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A student-driven learning approach should be implemented in public schools

Photographer: Bruce Matsunaga
Bruce Matsunaga | Flickr

The educational approach adopted by the newly officialized public school, ‘A school without walls,’ is a hopeful indicator of the improvement of the American schooling system.

The public school prioritizes flexibility in their students’ academic journey by offering in-person and remote learning for their students. The flexibility gives students the room to focus on internships, passion projects and early college coursework.

Furthermore, they utilize Crew, a structure that implements social-emotional learning into the student’s curriculum by teaching them empathy, working together and taking action. Crew also provides students with community service opportunities.

Crew allows students to deliberate on issues affecting their community and find ways to make a difference in their communities by improving people’s lives. Additionally, it helps students learn about available resources that help their community and shows them that their voice matters.

More high schools should implement this teaching model because it puts students ahead when it comes to achieving their career goals. When schools integrate real-world learning into their curriculum, it enhances the quality of their student’s education and better prepares them for college.

The curriculum in American schools is outdated as they do not teach students relevant skills they will be expected to know once they enter college or the workforce.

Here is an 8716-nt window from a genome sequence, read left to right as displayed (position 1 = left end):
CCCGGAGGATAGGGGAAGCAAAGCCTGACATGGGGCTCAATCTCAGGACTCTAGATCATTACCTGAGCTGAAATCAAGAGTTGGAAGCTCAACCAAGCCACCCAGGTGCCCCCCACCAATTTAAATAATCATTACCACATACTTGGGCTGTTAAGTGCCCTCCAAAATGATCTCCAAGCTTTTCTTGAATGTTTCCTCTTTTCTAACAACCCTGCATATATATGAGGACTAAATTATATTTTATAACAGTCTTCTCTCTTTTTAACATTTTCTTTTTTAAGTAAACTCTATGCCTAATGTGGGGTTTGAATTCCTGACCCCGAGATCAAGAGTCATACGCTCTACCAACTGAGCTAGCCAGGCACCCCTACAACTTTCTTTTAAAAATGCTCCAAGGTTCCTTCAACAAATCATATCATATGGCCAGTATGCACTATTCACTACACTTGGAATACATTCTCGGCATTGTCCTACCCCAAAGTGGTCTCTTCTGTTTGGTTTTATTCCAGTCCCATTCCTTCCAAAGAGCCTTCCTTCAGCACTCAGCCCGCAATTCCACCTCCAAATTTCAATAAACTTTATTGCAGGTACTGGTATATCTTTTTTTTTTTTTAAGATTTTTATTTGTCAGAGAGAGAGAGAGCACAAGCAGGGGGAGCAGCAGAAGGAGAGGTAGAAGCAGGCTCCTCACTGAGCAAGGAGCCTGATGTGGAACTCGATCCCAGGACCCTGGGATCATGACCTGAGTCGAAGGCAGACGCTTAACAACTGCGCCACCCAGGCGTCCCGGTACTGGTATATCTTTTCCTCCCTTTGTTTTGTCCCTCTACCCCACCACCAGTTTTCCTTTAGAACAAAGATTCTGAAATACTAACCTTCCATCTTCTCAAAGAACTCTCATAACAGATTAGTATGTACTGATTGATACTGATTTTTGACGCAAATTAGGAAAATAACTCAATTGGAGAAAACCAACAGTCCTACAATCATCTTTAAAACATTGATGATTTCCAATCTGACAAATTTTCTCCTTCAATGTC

Many schools are making up for lost time by trying to implement new lessons into their curriculum, such as social-emotional learning.

However, their efforts come too late into the student’s academic career. Social-emotional learning is more beneficial to children early in their emotional development since it will improve the likelihood that these students can understand and cope with their emotions successfully.

Veronica Coleman, the founding principal of A School Without Walls expressed her passion for the program in NYC Outward Bound Schools’ newsletter, according to Globe Newswire.

“As we grow A School Without Walls, our students, families and staff all play a role in how we design community, teaching, and real-world learning,” Coleman said.

“Our goal is to ensure that all young people feel empowered to explore their passions in an academically rigorous environment, learn with experts and design their own learning with increasing independence,” she added.

Coleman described how students are introduced to the idea of passion projects in the ninth grade while taking the required math, science, languages and physical education courses.

Advisors ensure that what students are learning aligns with the New York State curriculum standards. Furthermore, their passion projects are designed with Civics for All, IM Math and Regents/Next Generation Science Standards-based curricula.

For example, the passion project students choose to work on matches their career interests and has their ideas come to reality. These students will be able to apply for internships or speak with industry professionals to accomplish their goals.

As students learn the required material, they can develop independent work skills through service-learning, independent research, internships and more. The student-driven curriculum is an addition to the required work of NYS and this type of learning will have students positively impact the community while teaching them entrepreneurship and networking skills.

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